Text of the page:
Each time issues of human rights violations are raised at the UN or by organizations such as Human Rights Watch, the US steps in and guarantees impunity; even though violations have been captured on film, recorded in dairies and military records, and doctors reports, and presented as well-researched legal cases. In addition, Israel exempts soldiers from adjudication for committing atrocities.
Given a consciousness formed by fears of extinction, it’s understandable, albeit unacceptable, that most Israelis would rationalize the above sanctions and/or deny their importance. They are identifying with the aggressor, their leaders, and US president Trump in committing crimes against humanity. My father called it accurately; they learned this behavior from the Germans. It’s time for Israelis to mourn their actions against Palestinians, overcome their fears and move on to real solutions; killing and oppressing Palestinians will not solve problems inherent in fear and differences in culture, religion, social and economic practices.
What You Can Do:
- Support legal sanctions against Israel. Call your representatives and tell them to follow international law and stop protecting Israel against democratic scrutiny. Tell them to vote for human rights for Palestinians, as all peoples;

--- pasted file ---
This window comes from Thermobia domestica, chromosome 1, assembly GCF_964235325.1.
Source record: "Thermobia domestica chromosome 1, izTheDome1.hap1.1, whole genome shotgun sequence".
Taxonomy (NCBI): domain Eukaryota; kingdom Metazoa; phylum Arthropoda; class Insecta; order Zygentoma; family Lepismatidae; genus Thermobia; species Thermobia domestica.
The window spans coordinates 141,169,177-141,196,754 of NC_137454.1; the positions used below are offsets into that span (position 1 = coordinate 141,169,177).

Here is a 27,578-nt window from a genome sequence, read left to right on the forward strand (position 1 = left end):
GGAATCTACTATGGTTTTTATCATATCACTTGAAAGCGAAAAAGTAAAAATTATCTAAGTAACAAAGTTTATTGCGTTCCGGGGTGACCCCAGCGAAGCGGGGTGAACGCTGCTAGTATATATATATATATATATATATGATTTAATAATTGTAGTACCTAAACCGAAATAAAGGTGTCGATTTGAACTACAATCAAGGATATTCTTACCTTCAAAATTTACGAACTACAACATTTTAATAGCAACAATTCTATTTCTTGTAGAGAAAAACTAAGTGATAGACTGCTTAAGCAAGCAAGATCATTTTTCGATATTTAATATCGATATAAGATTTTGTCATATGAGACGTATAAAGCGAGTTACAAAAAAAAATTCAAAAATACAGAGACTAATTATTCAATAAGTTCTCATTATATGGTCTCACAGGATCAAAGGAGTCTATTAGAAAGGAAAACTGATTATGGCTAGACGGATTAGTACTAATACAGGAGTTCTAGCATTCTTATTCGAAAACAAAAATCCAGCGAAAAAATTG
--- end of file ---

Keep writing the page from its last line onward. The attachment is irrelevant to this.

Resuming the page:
- Buy products from Palestinians. You can order directly from distributors who carry Palestinian products, for example olive oil or spices, strengthen the farm economy in the territories.
- Send money to organizations that work together for peace, for example, Israeli and Palestinian integrated schools; you can check Arab-Israeli peace projects Wikipedia.
- Attend demonstrations that call attention to the issues, and support legal actions against Israelis who have violated the law, including military sanctions.
- Reach out over the web to befriend Palestinians and share music, culture, and thoughts about life. Personal relationships are important to wellbeing, nationally and internationally. When Covid-19 lifts, go visit your newly made friends.
- Read the Torah and Koran together; pray together, if you are so inclined. Open Synagogues and Mosques for mutual discussions. How is it that we share the same father, with such different outcomes?